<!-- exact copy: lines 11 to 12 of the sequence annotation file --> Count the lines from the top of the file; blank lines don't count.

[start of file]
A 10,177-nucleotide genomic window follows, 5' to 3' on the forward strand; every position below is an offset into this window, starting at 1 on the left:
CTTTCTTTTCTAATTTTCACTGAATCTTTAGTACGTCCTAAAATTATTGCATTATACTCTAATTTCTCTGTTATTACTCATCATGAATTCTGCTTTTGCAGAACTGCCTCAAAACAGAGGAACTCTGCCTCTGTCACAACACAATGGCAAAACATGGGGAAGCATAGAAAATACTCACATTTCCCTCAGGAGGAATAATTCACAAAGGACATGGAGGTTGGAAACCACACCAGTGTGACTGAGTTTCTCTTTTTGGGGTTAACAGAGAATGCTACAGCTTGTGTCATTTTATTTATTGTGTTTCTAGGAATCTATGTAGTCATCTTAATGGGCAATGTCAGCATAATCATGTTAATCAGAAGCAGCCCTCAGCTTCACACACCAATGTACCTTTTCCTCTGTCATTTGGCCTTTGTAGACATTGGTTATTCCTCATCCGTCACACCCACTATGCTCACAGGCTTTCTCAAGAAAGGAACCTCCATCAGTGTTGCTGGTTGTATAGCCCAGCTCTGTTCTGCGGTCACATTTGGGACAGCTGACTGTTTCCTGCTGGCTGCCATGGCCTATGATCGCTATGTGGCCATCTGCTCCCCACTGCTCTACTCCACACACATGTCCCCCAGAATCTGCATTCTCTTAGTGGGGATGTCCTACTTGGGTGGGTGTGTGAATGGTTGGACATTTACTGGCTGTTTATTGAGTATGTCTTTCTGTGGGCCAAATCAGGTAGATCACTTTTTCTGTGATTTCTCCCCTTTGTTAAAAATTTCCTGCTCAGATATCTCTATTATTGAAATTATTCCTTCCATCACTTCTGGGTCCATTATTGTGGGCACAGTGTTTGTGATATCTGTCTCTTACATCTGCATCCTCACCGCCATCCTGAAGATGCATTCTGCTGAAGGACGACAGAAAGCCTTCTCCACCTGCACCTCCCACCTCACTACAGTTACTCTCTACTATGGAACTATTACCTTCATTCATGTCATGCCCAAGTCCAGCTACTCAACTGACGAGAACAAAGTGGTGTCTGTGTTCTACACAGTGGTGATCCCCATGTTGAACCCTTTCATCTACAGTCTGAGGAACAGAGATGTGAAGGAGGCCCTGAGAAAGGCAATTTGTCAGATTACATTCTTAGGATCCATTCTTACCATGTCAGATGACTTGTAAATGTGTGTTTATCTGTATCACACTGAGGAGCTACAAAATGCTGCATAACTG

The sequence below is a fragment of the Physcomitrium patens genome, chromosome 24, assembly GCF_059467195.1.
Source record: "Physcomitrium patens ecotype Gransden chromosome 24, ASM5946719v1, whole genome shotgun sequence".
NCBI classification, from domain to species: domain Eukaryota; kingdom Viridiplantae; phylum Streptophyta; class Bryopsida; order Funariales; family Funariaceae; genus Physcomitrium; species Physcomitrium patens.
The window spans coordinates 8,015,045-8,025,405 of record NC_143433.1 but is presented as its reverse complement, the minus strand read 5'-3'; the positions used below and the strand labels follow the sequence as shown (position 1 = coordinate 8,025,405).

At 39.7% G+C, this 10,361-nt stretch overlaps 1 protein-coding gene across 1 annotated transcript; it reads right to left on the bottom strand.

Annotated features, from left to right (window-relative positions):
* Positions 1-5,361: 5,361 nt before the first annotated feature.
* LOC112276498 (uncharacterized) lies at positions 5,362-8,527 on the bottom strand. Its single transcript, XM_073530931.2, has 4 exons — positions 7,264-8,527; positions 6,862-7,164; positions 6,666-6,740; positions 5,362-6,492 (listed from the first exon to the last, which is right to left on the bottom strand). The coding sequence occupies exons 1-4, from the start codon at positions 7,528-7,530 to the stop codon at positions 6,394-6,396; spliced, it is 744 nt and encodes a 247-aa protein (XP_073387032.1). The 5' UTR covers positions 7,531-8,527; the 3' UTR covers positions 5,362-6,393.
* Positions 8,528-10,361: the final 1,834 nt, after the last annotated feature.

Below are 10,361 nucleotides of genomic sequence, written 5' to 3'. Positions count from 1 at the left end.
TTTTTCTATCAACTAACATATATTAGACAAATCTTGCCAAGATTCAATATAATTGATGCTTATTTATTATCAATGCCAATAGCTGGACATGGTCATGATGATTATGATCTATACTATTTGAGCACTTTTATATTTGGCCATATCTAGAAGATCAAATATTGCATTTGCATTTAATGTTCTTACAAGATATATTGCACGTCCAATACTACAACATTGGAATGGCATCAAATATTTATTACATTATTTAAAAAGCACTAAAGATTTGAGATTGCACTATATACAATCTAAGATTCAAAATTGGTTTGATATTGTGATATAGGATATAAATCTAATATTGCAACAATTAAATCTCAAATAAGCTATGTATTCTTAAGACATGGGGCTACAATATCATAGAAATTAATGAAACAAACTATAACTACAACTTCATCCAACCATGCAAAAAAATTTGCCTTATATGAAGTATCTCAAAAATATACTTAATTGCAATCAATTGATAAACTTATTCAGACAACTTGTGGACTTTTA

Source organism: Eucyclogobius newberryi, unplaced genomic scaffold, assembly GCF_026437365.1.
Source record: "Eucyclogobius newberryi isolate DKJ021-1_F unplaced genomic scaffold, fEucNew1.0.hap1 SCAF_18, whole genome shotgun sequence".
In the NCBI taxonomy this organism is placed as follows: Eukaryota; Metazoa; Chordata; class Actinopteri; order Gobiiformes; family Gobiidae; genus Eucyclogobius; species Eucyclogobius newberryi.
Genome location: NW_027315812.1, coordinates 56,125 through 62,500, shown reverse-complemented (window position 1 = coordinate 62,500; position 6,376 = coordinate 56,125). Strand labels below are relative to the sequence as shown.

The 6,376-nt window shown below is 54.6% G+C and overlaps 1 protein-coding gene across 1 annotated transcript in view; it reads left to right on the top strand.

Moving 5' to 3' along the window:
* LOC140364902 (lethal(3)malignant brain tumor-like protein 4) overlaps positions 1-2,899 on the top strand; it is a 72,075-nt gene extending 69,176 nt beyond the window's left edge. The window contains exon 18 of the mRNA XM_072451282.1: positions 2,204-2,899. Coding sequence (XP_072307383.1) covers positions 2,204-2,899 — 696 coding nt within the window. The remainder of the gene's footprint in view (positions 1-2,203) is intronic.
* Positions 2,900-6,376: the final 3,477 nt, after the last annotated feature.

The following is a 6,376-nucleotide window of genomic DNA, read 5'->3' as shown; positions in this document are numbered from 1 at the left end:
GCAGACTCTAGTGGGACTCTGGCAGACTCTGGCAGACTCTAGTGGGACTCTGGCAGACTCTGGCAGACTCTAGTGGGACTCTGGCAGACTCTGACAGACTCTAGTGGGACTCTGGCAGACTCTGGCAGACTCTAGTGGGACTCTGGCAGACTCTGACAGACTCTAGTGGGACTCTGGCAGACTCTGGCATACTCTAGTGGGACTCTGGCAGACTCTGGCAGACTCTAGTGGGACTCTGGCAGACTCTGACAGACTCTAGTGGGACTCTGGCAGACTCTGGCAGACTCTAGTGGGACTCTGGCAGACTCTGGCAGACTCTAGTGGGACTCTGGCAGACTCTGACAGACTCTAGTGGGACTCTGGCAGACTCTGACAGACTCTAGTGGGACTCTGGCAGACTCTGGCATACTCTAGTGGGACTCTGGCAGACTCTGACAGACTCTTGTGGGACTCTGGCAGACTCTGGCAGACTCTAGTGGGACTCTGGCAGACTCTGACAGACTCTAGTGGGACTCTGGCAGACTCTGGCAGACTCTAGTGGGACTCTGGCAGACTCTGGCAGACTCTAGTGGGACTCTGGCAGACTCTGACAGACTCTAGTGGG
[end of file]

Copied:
* Positions 8,528-10,361: the final 1,834 nt, after the last annotated feature.

Below are 10,361 nucleotides of genomic sequence, written 5' to 3'. Positions count from 1 at the left end.